‘I’ve read it for 56 years’: Greek migrants share what The Greek Herald means to them


By Andriana Simos and Argyro Vourdoumpa.

For 95 years, The Greek Herald has been providing comprehensive coverage of local, overseas and community news and information to Greek Australians nationwide.

This coverage has become a part of the everyday lives of Greek migrants as many grab the newspaper every morning from their local newsagent to connect back to their homeland and read stories of other Greek Australians like them.

With our digital transformation as well, we continue to play a significant role in shaping the future of Hellenism in Australia by promoting Greek values, language and culture online.

In saying this, The Greek Herald spoke to some Greek people who have been reading the print newspaper for over fifty decades and others who came to Australia at a young age and enjoy reading our stories online. This is what they had to say about what The Greek Herald means to them:

Nick Andriopoulos:

Nick Andriopoulos, 74, has been reading The Greek Herald since 1965.

Nick Andriopoulos, 74, has been reading The Greek Herald ever since he first arrived in Australia from Greece in 1965.

“I was 18 years old and came by myself. I used to read The Greek Herald on Park Street [in Sydney] at the takeaway shop where I worked for five years,” Nick says.

“I’ve been reading the paper for 56 years exactly, every Wednesday. I didn’t know how to read in English so I would read the Greek newspaper which gave me news on sports that I followed, and it gave me news from my homeland and Australia as well.”

Nick says his favourite thing about The Greek Herald has always been the sport section and the fact that it helps him stay connected to Greece, even now during the pandemic.

“I’ve been getting home delivery of the paper now. My daughter organised it every Wednesday and Friday. It’s great.”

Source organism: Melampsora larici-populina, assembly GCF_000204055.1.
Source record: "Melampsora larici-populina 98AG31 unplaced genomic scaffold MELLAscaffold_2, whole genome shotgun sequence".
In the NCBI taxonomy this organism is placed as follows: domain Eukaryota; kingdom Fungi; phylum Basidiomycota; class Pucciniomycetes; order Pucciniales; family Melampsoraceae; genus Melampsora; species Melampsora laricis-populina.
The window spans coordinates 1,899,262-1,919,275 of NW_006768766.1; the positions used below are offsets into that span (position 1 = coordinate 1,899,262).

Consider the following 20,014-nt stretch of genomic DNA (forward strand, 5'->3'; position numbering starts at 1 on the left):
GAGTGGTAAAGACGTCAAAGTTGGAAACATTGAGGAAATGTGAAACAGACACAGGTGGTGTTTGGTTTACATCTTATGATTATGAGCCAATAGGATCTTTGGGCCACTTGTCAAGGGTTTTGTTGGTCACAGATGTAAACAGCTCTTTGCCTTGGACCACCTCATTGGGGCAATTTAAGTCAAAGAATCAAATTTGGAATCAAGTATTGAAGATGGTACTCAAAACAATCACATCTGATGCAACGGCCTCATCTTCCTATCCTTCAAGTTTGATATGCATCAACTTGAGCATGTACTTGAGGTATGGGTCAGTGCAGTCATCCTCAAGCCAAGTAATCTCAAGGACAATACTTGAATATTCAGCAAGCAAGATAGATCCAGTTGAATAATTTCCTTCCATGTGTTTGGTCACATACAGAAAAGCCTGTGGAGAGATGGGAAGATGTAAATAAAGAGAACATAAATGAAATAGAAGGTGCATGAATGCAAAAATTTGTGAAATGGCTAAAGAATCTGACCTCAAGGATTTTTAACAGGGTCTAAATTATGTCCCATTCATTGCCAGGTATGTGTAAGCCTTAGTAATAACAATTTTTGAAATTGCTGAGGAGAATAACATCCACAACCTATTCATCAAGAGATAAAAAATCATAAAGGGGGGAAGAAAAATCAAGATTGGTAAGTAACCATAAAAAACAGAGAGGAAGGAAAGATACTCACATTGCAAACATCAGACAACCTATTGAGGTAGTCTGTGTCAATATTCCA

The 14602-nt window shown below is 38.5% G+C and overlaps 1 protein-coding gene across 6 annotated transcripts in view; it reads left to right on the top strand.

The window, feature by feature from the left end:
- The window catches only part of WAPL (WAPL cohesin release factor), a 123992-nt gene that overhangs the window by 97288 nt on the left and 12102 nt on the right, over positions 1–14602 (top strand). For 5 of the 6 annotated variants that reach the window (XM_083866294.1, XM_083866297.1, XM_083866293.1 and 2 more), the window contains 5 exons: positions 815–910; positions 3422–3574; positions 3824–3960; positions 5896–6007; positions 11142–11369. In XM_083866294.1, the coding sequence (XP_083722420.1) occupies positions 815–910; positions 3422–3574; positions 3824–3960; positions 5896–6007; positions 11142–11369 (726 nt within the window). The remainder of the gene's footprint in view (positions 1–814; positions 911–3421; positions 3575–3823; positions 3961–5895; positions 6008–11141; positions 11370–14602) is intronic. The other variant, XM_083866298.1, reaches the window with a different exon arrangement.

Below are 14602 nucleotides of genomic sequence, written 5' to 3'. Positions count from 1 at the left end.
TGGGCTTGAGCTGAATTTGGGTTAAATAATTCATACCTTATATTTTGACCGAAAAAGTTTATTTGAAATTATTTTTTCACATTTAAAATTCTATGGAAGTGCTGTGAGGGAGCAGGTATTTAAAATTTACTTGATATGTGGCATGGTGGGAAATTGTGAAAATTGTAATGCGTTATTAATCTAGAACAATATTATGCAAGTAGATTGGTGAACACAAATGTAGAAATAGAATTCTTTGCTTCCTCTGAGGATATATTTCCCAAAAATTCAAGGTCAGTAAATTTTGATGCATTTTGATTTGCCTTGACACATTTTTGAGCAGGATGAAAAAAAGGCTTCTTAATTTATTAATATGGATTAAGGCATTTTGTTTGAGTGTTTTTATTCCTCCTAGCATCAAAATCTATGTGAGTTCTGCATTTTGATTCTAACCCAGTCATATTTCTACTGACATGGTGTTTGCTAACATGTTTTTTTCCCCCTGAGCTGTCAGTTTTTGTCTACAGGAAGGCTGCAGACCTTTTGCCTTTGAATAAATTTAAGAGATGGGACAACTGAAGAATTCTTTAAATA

Sozos and Shirley Koutsogiannis:

Sozos and Shirley Koutsogiannis. Photo by Kaily Koutsogiannis.

Sydney Greek couple, Sozos and Shirley Koutsogiannis, enjoy reading The Greek Herald both in print and online. Sozos has always read the paper, while Shirley started reading it online via Facebook in the last few years.

“I like to read the paper to keep up to date on current affairs in Australia and Greece in Greek, in addition to the daily news I watch on Australian TV. I also love sport, so I usually look at the back of the paper first,” Sozos says.

“Shirley, who came to Australia when she was nine, likes to read Greek community news in English via Facebook.”  

Shirley adds that some of her favourite stories from The Greek Herald are on other Greek migrants as they remind her of her own migration history.

Shirley Koutsogiannis reads the news on her iPad. Photo by Kaily Koutsogiannis.

“The story on the National Monument to Migration at the Australian National Maritime Museum [was a favourite of mine]. I loved reading Bessie’s story because it reminded me of my migration story as I also grew up in a milk bar,” Shirley says.

“Sozos regularly reads out articles of interest to me as well.”

It’s this pastime which the couple say has also kept them connected and entertained during the current lockdown.